On December 1, Luis Echeverria Alvarez will take office as Mexico's new president. His six-year?
GV/SV Sequence shots Echeverria Alvarez campaign posters (5 shots)
TV Mexico City (2 shots)
GV PAN Cathedral to Presidential Palace (2 shots)
MV Crowds in streets
GV U.S. Embassy
LV/CU Cuban Embassy
TRAVEL Wealthy residential area
GV Shacks and poor people (2 shots)
GV PAN Shacks to industry
SV Man cuts lawn in middle class area.
LV PAN Shacks to satellite town
SV Cars outside shops
LV PAN INT People in supermarket
GV Industrial area
GV/MV U.S. Company signs (4 shots)
SV Sequence shots of oil drilling (4 shots)
SV People working on land (3 shots)
GV EXT Church INT Priest celebrating mass (4 shots)
SV/CU Priest out of church (2 shots)
MV INT Hospital, babies/couple leave
GV/SV Army in village doing various tasks (11 shots)
CU Sequence shots of Echeverria posters (5 shots)
Initials PAF/JH/PS PAF/JH/BB/2156
WE REFER EDITORS TO THE FOLLOWING STORIES:
PROD. No. X5876/70 which shows President Echeverria on his election campaign. ( Serviced 24 June, 1970 ).
PROD. No. X6180/70 which shows the Mexican Army helping peasants. (Serviced 30 June, 1970.).
Script is copyright Reuters Limited. All rights reserved
Background: On December 1, Luis Echeverria Alvarez will take office as Mexico's new president. His six-year term of office could be the most crucial period in Mexico's history since 1910 socialist revolution. From the presidential palace in Mexico City's Zocal Square, the 48-year old former Minister of the Interior will have to resolve the emerging conflict between Mexico's "two nations" -- an urban-based population developing confidently, and the poor peasants and shanty-town dwellers.
The Institutional Revolutionary Party (PRI) has governed Mexico for the past forty years. The Constitution provides for a party system but the PRI is the only party of any significance, although there are several very minor opposition parties. The stability of the PRI can perhaps be traced in part to the support of a section of society almost unique in Latin America -- the middle class. With the steady rise in the standard of living in the cities, blocks of medium-rent flats have started to emerge to bridge the ever-widening gap between the houses of the wealthy an the nearby shacks of the shanty towns. Medium price cars are in demand, new American supermarkets are opening an the standard comforts of western European home life are now part of the pattern of Mexican middle class society.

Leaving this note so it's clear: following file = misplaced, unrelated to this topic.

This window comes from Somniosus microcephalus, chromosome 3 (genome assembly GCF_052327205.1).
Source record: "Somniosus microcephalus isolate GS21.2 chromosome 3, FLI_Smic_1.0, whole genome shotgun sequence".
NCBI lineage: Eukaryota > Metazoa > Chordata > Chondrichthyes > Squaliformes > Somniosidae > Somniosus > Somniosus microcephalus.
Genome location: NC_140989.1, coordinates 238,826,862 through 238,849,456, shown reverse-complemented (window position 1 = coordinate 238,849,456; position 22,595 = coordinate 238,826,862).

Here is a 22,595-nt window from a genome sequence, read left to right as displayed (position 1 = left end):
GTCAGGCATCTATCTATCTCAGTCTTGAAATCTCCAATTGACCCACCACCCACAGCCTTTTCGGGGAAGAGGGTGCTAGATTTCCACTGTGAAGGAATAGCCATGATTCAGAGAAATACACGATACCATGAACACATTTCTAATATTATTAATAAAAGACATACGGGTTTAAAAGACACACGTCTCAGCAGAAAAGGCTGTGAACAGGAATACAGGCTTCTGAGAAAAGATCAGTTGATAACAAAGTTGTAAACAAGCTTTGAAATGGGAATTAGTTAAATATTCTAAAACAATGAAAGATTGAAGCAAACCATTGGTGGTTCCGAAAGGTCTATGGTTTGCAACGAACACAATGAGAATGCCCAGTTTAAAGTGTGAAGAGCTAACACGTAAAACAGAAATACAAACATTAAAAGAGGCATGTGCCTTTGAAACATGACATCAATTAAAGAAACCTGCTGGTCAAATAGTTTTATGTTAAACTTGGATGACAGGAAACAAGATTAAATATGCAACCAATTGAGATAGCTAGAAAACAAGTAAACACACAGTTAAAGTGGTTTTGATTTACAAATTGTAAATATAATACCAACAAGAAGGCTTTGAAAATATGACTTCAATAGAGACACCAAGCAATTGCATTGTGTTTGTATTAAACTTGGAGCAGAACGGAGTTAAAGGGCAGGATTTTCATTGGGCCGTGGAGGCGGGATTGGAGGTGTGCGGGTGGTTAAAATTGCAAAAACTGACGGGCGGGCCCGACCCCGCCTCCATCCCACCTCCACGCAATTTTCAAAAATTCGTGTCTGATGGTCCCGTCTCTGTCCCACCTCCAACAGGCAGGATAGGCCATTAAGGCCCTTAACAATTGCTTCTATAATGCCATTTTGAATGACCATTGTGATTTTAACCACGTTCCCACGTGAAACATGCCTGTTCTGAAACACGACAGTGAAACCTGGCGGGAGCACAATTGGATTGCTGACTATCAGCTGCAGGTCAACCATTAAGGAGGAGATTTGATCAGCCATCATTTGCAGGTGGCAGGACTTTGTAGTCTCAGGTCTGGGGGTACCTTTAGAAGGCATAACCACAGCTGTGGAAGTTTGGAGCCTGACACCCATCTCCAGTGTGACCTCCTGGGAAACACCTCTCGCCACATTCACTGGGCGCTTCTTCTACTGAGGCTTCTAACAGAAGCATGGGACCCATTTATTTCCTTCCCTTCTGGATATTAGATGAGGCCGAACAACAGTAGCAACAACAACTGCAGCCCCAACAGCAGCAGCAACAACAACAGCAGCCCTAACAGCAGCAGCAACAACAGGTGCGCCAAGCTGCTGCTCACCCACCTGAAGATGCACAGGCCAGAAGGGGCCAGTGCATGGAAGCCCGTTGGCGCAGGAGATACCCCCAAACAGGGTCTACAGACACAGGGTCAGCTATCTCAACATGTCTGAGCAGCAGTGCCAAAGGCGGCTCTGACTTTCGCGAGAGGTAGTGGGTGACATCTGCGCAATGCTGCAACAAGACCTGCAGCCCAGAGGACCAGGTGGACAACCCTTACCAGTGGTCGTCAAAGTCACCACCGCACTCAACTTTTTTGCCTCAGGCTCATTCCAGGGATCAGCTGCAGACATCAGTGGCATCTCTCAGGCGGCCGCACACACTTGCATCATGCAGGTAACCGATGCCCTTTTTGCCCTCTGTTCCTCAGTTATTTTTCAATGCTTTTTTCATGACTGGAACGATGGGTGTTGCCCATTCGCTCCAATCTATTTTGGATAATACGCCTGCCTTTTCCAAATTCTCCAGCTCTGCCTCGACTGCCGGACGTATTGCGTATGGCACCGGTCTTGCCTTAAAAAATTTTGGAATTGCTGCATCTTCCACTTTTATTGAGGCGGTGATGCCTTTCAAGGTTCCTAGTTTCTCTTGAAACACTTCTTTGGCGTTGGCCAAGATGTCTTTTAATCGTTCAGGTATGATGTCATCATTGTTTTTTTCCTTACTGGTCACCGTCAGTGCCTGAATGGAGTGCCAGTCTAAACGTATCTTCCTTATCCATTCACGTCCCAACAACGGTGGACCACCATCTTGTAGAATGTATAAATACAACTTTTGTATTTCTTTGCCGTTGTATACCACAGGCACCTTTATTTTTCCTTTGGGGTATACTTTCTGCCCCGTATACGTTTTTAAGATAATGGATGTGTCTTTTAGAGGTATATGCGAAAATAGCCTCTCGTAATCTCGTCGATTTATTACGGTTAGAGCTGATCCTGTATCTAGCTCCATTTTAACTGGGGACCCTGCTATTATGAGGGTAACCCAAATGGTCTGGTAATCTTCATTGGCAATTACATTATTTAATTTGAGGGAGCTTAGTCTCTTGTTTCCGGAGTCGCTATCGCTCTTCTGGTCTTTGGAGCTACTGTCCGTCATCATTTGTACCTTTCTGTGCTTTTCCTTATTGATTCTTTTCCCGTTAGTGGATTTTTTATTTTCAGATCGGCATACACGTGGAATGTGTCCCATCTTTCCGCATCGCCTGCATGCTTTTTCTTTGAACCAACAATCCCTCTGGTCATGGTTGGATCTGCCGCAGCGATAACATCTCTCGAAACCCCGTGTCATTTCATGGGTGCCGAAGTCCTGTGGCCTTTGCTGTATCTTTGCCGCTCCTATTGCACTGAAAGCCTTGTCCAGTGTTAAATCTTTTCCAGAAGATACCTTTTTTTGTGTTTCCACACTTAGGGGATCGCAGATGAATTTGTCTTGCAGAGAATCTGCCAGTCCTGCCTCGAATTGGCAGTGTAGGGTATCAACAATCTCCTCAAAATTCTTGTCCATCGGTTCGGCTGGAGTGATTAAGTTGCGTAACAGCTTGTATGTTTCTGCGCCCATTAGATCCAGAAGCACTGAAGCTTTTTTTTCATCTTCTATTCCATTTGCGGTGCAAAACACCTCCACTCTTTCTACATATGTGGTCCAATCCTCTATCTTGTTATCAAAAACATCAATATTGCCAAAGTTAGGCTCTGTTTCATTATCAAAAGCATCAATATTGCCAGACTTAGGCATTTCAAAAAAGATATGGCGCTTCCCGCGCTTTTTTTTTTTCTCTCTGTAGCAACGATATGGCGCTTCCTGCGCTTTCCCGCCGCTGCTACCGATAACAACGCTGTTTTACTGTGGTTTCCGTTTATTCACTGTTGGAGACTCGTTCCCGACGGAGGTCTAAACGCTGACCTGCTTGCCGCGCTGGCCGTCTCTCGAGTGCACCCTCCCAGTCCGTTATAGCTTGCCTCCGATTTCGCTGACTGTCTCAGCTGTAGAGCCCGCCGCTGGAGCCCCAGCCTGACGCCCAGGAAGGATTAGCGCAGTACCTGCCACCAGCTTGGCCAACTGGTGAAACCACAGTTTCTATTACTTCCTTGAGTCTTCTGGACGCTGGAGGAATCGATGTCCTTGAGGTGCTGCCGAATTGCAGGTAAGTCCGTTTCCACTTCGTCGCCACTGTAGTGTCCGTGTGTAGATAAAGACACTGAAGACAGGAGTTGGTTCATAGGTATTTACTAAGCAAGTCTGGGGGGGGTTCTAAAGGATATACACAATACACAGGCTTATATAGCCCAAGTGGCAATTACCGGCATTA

But the middle class exists only on the fringe of the large industrial towns. Once in the countryside, the gap between rich and poor becomes the spectre that haunts most Latin America countries. The peasants leave the land and crowd into the dingy shanty towns hugging the sources of wealth in the cities.
Mexico acts as a buffer state between its powerful neighbour, the United States, and the rest of Latin America, struggling to produce a national identity free of either influence. But the United States has a major share of Mexico's economy. More than 1,000 U.S. companies operate in Mexico dominating the consumer goods market--food processing, cars, refrigerators, cosmetics -- and its advertising.
The oil and petroleum industry -- both nationalised by the government -- have proved a major economic asset with recent drilling strikes revealing a potential source running into millions of dollars.
The Mexican Government allows foreign companies to own only 49 per cent of any industry or business in Mexico, the remainder must be in Mexican hands. Production grows by six percent a year, but half of Mexico's 50 million population doesn't share in this new industrial affluence, it lives at subsistence level. In spite of only one tenth of the land being fit for agriculture, Mexico produces enough for the domestic market and manages to export some. But despite repeated distribution of land there are still more landless peasants than in 1910. This remains a source of discontent and the major motivating force in the drive by the peasants to the shanty-towns in search of work as unskilled labour.
Whilst poverty and the correction of social conditions must be the major problem for the new President, he knows that he can attempt to find a solution from the base of a stable government. This stability rests on the unique relationship the government has with the Church and the armed forces. All the Church property is owned by the government and leased to them at a nominal rent, and priests and nuns are not allowed to wear their clerical clothes outside of the church buildings -- a move which had helped in the declined influence of the Church.
Mexico has long realised that an Army can be a considerable and unproductive drain on national resources as well as a potential threat to the political system. As a result, only eight per cent of the national budget is spent on defence, and the Army is put to use as the spearhead of social reforms among the peasants. The Army spends a lot of time in the fields and villages teaching the peasants the latest developments in hygiene, modern agricultural methods, and village administration, as well as helping out with building, medical care and haircuts. The result is a working relationship between the soldier and civilian.
Mexico has made inroads towards social reform with a national health service. Parents of each new-born child are given clothes for it when it leaves the hospital.
In the last ten years, by a subtle combination of socialist rule and capital investment, Mexico has moved to the forefront of Latin America. It is the task of President Echeverria, in his six-year term of office, to see that the benefits of this development are felt in all sections of Mexican society.